Then we come to Baten Kaitos Origins, a prequel, as you might guess from the name. Origins takes place 20 years before the first Baten Kaitos and digs into the political and social conflicts that led to Geldoblame’s eventual ascension. It seems like Monolith and Tri-Ace felt a lot more confident in the world they created. Characters have more – and more interesting – personality, there’s a complex network of struggles and problems that undergird the plot, and it’s all generally just executed in a much richer and more engaging manner than the original.

At the center of it all is a deadly disagreement between political factions in the empire, those who favor an expansionist, industrial policy and those who’d rather embrace “pro-Magination” – a Magnus-first approach. Sagi, the hero of the tale, gets dropped in the thick of a conspiracy after his job – to assassinate the emperor – goes badly wrong. The narrative goes surprisingly deep into the world’s lore, to the point that, not only does the original game feel a little shallow as a result, but I really wish there was a third game to put all of this world building to good use.

Origins restricts your Magnus freedom a bit in battle, shifting the focus away from combos and more toward strategic sequencing. In an evolution of the number system from the first game, cards have to deploy in a certain order to get the maximum effect – weak, then strong, then special, for example.

A green-haired man, a robot, and a woman wearing butterfly wings are facing off against a man wielding a scythe

Each character has roughly 30 combo attacks they can pull off, and if you play your cards right (ha), you can activate a feature that lets you use special attacks at no cost. It’s a deceptively deep system with a pretty high learning curve, and the additional features help mitigate some of the staleness that sets in during the original’s longer battles.

In short, both games hold up pretty well after nearly 20 years, even though the first Baten Kaitos’ weaknesses stand out a fair bit. The remasters add a handful of features, including the very welcome option to decrease enemy HP so grinding is easier, and some unwelcome ones, like no English voice acting and an unreliable framerate on games nearly 20 years old. It’s a barebones collection, from that perspective, and the biggest draw really is just being able to legally play these games again on a modern system.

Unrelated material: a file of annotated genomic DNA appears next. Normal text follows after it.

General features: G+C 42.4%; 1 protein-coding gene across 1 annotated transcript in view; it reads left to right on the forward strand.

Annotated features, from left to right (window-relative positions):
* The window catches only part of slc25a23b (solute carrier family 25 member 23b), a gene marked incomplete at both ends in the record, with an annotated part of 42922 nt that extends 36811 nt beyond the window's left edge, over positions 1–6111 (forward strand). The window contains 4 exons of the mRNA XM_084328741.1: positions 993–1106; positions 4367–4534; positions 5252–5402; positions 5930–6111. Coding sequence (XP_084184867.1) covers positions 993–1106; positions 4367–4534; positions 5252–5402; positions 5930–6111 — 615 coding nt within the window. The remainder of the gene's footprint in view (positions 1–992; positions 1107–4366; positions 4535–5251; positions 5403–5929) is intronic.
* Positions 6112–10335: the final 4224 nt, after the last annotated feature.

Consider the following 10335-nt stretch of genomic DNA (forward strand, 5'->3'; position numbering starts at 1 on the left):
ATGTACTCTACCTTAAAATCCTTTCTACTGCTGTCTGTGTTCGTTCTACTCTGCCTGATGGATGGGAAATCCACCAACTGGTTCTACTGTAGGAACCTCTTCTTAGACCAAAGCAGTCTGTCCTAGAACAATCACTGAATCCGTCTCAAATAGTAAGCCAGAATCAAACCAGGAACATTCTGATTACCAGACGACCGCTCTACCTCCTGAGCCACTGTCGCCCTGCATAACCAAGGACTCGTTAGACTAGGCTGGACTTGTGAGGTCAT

In an ideal world, the remasters probably would have worked better as proper remakes. Baten Kaitos and Origins’ pre-rendered backgrounds were gorgeous on the Gamecube, and they’re just as lovely now. Some aspects would have benefited from more improvement, though. Character animations, limited dialogue illustrations, awkward battle structures, and wonky localization weren’t great at the time and don’t hold up quite so well. Both games are still worth experiencing, but there are a few more hurdles to enjoying them than there should be.

This review is based on a digital Switch copy of Baten Kaitos I & II HD Remaster provided by Bandai Namco.

Contributing Editor

Josh is a freelance writer and reporter who specializes in guides, reviews, and whatever else he can convince someone to commission. You may have seen him on NPR, IGN, Polygon, or VG 24/7 or on Twitter, shouting about Trails. When he isn’t working, you’ll likely find him outside with his Belgian Malinois and Australian Shepherd or curled up with an RPG of some description.

  • Inventive setting
  • Strong story, especially in Origins
  • Innovative combat
  • Uneven pacing
  • Janky animations and rough localization remain untouched
From The Chatty
Hello, Meet Lola